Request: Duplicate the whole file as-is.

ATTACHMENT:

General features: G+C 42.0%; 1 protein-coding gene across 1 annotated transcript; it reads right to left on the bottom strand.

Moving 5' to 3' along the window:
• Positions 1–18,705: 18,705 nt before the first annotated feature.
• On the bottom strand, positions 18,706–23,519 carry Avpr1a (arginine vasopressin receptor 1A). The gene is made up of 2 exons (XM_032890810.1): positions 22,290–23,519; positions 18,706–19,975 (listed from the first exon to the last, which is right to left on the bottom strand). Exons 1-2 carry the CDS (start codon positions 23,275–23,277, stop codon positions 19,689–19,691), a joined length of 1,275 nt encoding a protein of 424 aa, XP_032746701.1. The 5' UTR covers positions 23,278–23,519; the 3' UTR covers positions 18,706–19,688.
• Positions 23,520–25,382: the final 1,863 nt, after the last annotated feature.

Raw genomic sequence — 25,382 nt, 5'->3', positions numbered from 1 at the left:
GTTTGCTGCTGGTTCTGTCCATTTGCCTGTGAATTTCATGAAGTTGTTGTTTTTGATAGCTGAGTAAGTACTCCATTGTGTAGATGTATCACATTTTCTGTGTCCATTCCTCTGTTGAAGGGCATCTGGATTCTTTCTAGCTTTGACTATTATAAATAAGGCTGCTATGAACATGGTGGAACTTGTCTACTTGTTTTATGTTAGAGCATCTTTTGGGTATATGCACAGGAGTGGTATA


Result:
General features: G+C 42.0%; 1 protein-coding gene across 1 annotated transcript; it reads right to left on the bottom strand.

Moving 5' to 3' along the window:
• Positions 1–18,705: 18,705 nt before the first annotated feature.
• On the bottom strand, positions 18,706–23,519 carry Avpr1a (arginine vasopressin receptor 1A). The gene is made up of 2 exons (XM_032890810.1): positions 22,290–23,519; positions 18,706–19,975 (listed from the first exon to the last, which is right to left on the bottom strand). Exons 1-2 carry the CDS (start codon positions 23,275–23,277, stop codon positions 19,689–19,691), a joined length of 1,275 nt encoding a protein of 424 aa, XP_032746701.1. The 5' UTR covers positions 23,278–23,519; the 3' UTR covers positions 18,706–19,688.
• Positions 23,520–25,382: the final 1,863 nt, after the last annotated feature.

Raw genomic sequence — 25,382 nt, 5'->3', positions numbered from 1 at the left:
GTTTGCTGCTGGTTCTGTCCATTTGCCTGTGAATTTCATGAAGTTGTTGTTTTTGATAGCTGAGTAAGTACTCCATTGTGTAGATGTATCACATTTTCTGTGTCCATTCCTCTGTTGAAGGGCATCTGGATTCTTTCTAGCTTTGACTATTATAAATAAGGCTGCTATGAACATGGTGGAACTTGTCTACTTGTTTTATGTTAGAGCATCTTTTGGGTATATGCACAGGAGTGGTATA